Really informative post, very interesting about the affect of an AA filter on noise perception. I wonder if Canon will begin going the Nikon route and moving AA filters.

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Re: Dual-pixel AF and ISO performance?
« Reply #12 on: November 30, 2013, 03:56:06 PM »
The dual pixel architecure  does not seem to hurt iso performance. The 70d is better than its predecessors. It seems to me that in a given generation of cameras that iso performance is most Dependant on pixel density. DPR has a good tool for doing side by side comparisons This is d800, d7100, 70d, and 5d3 at iso 6400. The first 3 have about the same pixel pitch and look about the same, the 5d3 has the lowest pixel density and looks the best.

http://www.dpreview.com/reviews/image-comparison?attr18=daylight&attr13_0=nikon_d800&attr13_1=nikon_d7100&attr13_2=canon_eos70d&attr13_3=canon_eos5dmkiii&attr15_0=raw&attr15_1=raw&attr15_2=raw&attr15_3=raw&attr16_0=6400&attr16_1=6400&attr16_2=6400&attr16_3=6400&normalization=full&widget=1&x=0.10610376873861654&y=-0.9681097645669836

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Re: Dual-pixel AF and ISO performance?
« Reply #12 on: November 30, 2013, 03:56:06 PM »

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Re: Dual-pixel AF and ISO performance?
« Reply #13 on: November 30, 2013, 04:53:04 PM »
You said "The Dual pixel does not hinder AF performance" and then said "Let me repeat it, Dual Pixel does not hinder the ISO"....did my confusion arise because you meant to say ISO performance instead of AF performance in your first post?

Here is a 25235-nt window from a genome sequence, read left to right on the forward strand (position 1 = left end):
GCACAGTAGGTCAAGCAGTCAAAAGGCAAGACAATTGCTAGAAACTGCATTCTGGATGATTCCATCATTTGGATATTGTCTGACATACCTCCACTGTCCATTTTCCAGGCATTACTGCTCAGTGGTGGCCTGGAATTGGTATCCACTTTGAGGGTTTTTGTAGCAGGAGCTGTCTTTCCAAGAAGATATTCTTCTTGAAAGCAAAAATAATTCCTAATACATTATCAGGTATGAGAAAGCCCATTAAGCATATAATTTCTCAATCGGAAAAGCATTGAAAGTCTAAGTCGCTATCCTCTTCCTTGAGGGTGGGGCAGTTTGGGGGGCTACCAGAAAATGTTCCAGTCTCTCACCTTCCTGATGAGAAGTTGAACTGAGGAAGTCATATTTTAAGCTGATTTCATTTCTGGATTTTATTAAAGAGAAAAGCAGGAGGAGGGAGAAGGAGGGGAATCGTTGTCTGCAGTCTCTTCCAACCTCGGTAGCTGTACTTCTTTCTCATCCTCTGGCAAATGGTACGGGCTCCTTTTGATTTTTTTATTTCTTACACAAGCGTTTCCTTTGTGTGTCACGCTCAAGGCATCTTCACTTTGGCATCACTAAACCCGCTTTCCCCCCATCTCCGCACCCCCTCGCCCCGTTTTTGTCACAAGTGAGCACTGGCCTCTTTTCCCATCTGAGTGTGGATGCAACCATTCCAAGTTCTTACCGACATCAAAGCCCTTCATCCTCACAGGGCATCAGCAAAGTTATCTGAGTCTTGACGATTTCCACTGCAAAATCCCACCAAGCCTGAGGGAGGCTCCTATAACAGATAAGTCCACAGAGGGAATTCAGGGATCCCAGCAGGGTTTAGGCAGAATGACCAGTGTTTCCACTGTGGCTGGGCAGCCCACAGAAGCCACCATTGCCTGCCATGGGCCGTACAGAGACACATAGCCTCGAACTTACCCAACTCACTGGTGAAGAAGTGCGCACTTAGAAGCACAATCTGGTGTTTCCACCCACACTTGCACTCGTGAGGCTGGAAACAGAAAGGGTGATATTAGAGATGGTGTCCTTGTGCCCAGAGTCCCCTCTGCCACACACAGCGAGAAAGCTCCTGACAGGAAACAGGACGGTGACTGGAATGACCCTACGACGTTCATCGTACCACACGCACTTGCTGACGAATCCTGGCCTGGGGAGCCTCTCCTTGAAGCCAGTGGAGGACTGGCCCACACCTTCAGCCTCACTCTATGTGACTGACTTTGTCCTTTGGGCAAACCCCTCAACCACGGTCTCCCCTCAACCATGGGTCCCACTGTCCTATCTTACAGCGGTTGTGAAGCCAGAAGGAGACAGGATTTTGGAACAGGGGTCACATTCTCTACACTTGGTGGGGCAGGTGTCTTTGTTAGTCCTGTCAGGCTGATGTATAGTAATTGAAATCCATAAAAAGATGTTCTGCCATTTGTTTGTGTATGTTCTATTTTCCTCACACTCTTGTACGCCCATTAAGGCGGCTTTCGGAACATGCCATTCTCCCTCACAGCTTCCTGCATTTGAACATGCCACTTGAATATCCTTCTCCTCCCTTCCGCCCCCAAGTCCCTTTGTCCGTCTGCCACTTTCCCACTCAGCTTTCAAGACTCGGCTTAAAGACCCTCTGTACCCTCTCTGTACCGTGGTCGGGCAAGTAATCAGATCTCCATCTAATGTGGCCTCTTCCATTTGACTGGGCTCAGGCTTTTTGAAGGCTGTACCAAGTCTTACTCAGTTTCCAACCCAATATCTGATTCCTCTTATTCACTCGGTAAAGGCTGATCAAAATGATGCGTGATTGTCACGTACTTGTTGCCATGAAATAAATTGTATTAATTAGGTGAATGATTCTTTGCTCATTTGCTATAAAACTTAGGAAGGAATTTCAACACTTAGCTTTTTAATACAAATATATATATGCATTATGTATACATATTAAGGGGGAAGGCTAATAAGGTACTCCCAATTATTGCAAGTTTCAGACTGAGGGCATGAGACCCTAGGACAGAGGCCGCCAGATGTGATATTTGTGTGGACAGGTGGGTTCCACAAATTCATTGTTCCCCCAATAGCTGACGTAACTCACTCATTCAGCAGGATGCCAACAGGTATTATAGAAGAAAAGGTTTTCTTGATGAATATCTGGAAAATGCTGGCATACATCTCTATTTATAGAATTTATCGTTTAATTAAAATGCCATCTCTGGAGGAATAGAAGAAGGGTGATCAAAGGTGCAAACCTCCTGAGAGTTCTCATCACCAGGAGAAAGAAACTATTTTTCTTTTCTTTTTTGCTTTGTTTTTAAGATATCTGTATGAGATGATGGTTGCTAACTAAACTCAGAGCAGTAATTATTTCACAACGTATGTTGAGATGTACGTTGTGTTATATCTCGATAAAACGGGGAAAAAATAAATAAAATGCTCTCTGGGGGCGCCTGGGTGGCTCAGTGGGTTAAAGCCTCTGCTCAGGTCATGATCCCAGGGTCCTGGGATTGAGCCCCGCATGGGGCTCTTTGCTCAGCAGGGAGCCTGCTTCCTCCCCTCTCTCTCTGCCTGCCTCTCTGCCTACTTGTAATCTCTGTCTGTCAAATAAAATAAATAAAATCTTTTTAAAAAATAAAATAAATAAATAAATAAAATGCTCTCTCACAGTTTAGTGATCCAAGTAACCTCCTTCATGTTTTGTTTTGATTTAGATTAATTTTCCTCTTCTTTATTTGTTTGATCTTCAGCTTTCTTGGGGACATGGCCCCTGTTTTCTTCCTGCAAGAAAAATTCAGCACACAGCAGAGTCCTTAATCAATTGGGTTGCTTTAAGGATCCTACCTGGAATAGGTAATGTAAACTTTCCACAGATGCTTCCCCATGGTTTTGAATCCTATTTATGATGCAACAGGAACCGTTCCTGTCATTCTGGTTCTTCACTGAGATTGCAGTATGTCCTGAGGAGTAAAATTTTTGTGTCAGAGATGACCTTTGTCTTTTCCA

And hasn't the Nikon D7100 been tested to be close to 2 stops better at high ISO than the 7d? I didn't do any side by side comparisons but definitely felt like my level of satisfaction with ISO 6400 on the D7100 was similar to that felt with ISO 1600 on the 7D...at least in terms of where I felt I wanted to cap my high ISO usage for the respective bodies....maybe to be fair 1600 on the 7D is more like 4000 on the D7100 than 6400.

There is perceptually better and actually better. There is most definitely a psychological component to thinking that the D7100 is "two stops" better at high ISO. From a technical standpoint, it probably isn't possible to actually get truly two stops better, since stops are a power of two, and ISO performance is dependent upon Q.E. and pixel area. The 7D has larger pixels (4.16µm vs. 3.91µm), which is it's benefit, where as the D7100 has more Q.E. (but certainly not enough to literally be two stops better.) The D7100 has 11% better Q.E. than the 7D (52% vs. 41%). In terms of pixel area, the 7D pixels are 13% larger. Technologically, the D7100 has a better sensor with a better architecture, which also probably gives it an edge when it comes to high ISO (primarily, it has a higher SNR, which means that at every ISO, it has a larger usable signal). Overall, from a literal, physical, technical standpoint, the difference between these two sensors is fairly small, and while the D7100, thanks to its excellent SNR, does better, it isn't anywhere close to two stops (i.e. the 7D at ISO 6400 has a saturation point of 536 vs. the D7100 at ISO 6400 which has a saturation point of 541...almost negligible.)